Police career puts rugby in perspective - Hansen

Steve Hansen (Gallo Images)
Steve Hansen (Gallo Images)

London - Steve Hansen may be one defeat away from becoming only the second New Zealand rugby coach to lose a Test series to the British and Irish Lions, but he is keen to put that into perspective.

Whilst rugby is like a religion to the Kiwis, Hansen told a group of British rugby journalists his previous experience as a policeman has prepared him well should the Lions beat them in Auckland on Saturday.

The two sides go into the game locked at 1-1 and with the Lions, under Hansen's compatriot Warren Gatland, sensing they can emulate Carwyn James' 1971 tourists in securing the series.

"By then I had a lot of experience in different things that had shaped me as the person I am today," said the 58-year-old who joined the police when he was 30.

"Policing became one of those things, no greater than the others.

"But it did expose me to a couple of people who were very influential on me and it exposed me to experiences that give you a sense of reality that rugby’s just a game."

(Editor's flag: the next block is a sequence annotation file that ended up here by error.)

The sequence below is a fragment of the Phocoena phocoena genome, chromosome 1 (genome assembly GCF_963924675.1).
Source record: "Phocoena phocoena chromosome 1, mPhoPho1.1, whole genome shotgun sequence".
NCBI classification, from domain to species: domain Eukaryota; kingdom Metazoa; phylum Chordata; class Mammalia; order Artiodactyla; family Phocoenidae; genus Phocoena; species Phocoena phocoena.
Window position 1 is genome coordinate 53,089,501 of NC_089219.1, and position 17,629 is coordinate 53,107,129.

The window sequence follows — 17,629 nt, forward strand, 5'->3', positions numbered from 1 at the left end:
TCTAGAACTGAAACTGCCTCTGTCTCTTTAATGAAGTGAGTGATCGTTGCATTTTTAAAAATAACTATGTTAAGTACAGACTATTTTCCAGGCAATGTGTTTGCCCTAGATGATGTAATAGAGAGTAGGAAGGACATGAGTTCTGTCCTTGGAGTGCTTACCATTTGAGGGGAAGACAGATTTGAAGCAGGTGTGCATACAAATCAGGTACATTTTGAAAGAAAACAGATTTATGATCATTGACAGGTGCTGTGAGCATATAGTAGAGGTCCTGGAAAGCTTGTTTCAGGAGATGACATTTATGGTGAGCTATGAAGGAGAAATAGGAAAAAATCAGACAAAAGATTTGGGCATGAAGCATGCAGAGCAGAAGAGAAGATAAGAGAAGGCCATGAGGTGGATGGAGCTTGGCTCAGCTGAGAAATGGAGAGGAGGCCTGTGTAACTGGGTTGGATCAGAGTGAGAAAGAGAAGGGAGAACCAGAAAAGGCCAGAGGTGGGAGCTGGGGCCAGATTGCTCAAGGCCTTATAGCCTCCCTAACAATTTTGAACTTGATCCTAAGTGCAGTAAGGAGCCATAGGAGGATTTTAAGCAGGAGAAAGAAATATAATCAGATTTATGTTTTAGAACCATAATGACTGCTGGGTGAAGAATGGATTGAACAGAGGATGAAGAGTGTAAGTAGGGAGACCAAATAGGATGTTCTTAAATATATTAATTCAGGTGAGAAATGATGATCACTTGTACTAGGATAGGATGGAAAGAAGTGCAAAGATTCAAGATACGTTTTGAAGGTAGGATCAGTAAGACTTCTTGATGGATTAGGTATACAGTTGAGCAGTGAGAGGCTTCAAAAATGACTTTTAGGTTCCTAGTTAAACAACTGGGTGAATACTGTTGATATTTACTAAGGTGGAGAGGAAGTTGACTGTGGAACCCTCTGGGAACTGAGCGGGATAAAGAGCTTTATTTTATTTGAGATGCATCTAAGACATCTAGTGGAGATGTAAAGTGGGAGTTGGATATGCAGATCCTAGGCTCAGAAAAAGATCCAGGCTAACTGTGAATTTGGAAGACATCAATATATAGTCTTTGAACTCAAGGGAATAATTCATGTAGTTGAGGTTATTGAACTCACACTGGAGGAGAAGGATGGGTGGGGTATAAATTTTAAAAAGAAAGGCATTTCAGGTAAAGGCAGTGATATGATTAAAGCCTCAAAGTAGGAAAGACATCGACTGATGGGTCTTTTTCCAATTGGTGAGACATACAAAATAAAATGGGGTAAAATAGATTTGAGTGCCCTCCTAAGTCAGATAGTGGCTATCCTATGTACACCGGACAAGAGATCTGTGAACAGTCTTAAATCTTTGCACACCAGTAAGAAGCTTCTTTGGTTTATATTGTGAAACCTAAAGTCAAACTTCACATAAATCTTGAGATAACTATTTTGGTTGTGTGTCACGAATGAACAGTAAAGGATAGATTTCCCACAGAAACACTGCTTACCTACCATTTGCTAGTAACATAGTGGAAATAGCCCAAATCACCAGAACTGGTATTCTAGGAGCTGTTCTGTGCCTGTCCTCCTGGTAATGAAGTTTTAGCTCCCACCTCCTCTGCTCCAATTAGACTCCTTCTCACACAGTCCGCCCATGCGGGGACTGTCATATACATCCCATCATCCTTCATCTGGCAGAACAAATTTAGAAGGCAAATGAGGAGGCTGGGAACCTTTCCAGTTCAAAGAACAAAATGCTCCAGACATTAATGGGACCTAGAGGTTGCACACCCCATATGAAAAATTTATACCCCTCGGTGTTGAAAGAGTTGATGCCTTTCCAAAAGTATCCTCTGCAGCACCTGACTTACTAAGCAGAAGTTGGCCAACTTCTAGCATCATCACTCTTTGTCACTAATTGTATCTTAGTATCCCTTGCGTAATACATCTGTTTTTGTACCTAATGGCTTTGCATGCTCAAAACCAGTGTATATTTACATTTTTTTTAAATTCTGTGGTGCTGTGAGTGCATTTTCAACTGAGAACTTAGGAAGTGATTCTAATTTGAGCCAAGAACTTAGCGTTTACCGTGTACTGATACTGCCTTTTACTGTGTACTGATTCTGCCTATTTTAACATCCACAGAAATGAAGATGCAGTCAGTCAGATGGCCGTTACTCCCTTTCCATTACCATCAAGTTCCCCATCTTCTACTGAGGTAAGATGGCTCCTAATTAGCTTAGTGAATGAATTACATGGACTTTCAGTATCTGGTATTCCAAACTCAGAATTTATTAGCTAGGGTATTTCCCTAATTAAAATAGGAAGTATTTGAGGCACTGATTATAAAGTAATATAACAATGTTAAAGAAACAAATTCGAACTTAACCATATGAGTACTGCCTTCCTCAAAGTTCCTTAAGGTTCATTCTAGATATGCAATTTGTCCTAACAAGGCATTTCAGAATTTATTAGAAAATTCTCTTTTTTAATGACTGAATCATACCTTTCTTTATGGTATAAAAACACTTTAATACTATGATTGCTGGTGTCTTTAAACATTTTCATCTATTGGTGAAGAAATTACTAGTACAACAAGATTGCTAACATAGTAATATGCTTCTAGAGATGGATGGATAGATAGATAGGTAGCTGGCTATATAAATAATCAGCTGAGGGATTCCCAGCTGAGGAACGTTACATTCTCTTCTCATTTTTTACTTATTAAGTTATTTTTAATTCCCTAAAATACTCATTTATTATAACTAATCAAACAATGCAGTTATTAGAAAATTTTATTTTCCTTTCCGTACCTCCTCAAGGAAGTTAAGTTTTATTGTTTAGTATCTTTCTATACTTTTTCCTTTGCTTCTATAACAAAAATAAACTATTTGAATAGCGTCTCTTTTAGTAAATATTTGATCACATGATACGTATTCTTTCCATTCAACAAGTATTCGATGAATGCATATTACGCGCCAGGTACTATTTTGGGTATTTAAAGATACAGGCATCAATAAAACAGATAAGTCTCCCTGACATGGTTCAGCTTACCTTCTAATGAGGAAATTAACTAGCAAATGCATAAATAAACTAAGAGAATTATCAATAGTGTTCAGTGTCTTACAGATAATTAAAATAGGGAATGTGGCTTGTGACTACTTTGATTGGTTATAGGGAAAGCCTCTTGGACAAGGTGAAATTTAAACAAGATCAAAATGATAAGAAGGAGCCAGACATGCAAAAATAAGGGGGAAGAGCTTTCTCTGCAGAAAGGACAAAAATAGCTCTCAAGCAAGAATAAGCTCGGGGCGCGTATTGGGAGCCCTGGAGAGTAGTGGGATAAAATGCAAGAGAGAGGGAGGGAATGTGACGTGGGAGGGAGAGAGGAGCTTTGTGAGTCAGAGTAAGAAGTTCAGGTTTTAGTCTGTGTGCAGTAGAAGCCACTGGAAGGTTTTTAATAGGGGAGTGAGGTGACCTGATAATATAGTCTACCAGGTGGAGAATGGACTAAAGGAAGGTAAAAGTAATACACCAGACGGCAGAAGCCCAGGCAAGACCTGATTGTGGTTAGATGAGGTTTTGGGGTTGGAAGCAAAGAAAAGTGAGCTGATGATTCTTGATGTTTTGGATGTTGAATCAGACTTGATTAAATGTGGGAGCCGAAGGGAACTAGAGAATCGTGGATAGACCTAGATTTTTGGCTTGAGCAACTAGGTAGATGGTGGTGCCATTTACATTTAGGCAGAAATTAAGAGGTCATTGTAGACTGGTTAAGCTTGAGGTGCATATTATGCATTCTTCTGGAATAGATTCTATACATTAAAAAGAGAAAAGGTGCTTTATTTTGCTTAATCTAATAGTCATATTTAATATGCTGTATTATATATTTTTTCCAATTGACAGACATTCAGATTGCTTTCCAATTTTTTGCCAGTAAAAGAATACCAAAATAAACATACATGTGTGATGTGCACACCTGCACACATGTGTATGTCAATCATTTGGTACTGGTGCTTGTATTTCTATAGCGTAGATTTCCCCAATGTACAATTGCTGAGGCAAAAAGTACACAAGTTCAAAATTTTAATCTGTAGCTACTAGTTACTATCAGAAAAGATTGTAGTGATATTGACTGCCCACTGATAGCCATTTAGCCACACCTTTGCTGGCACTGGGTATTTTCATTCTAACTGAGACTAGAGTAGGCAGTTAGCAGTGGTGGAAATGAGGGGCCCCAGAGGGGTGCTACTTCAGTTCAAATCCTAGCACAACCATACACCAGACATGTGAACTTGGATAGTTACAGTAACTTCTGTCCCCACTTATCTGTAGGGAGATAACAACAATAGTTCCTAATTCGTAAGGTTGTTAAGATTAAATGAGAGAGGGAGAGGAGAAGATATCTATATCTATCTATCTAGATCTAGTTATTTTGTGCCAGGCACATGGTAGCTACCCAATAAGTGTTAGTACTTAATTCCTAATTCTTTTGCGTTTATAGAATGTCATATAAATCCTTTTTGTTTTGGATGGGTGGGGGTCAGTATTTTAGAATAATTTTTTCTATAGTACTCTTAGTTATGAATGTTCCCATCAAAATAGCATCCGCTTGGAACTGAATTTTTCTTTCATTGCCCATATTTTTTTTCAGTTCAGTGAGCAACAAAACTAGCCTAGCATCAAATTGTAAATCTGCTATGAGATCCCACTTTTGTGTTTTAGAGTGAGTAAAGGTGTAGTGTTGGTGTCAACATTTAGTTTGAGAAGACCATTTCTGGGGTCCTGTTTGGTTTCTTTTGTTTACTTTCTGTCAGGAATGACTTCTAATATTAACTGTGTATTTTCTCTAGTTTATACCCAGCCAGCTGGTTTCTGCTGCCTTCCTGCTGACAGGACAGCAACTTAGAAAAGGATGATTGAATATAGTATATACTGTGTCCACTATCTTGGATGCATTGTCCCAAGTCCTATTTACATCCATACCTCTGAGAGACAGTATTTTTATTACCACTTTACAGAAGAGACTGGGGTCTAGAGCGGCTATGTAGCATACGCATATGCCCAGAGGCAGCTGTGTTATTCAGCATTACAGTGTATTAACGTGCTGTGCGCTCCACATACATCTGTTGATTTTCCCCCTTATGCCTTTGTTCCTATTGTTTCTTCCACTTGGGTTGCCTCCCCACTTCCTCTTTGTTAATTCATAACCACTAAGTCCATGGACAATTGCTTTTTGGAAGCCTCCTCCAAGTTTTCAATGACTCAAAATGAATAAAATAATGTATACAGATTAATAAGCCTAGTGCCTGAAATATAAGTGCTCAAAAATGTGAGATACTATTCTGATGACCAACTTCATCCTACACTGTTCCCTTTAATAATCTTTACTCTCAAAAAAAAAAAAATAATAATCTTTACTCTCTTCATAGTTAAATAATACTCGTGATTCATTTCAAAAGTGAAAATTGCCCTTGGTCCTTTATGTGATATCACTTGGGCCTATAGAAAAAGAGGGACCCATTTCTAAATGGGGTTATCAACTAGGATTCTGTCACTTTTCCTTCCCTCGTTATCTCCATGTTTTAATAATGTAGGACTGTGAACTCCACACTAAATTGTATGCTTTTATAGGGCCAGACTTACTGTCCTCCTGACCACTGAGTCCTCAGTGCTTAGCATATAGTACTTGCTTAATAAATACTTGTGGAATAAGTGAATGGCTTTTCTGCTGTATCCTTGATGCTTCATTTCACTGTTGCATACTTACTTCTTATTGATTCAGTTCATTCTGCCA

Hansen, who during a torrid time as Wales head coach lost all five Six Nations games in the 2003 campaign and in a newspaper poll was listed as the second most hated man in Wales behind Osama bin Laden and just ahead of Saddam Hussein, sought to relativise Saturday's match.

"At the end of the day, it’s an important game, but it's just a game, and don't lose sight of that because there are some real things happening that are a hell of a lot more important," said Hansen.

"Life teaches us that all the time.

"It hurts to lose a game of footie, but it hurts a lot more to lose someone you love or to deal with people who've lost someone they love.

"It teaches you to keep it all in perspective. Don’t get too carried away with yourself," added Hansen, who knows from bitter experience having twice been on tour when his parents died.

Hansen, who took over the All Blacks when Graham Henry stepped down after winning the 2011 World Cup, says that being brought up on the family farm where his father Des trained racehorses also prepared him well for dealing with rugby thoroughbreds.

"With our horses, they've got their own problems, their own fears and insecurities, just like people," said Hansen.

"Some horses you can push around and get what you want just by sheer force, but some horses won't like that and react in a bad way - you don’t want your horse rearing up.

"So how am I going to deal with that horse? I'm going to have to deal with it in a different way, I'm going to have to look for the cues. People are the same."

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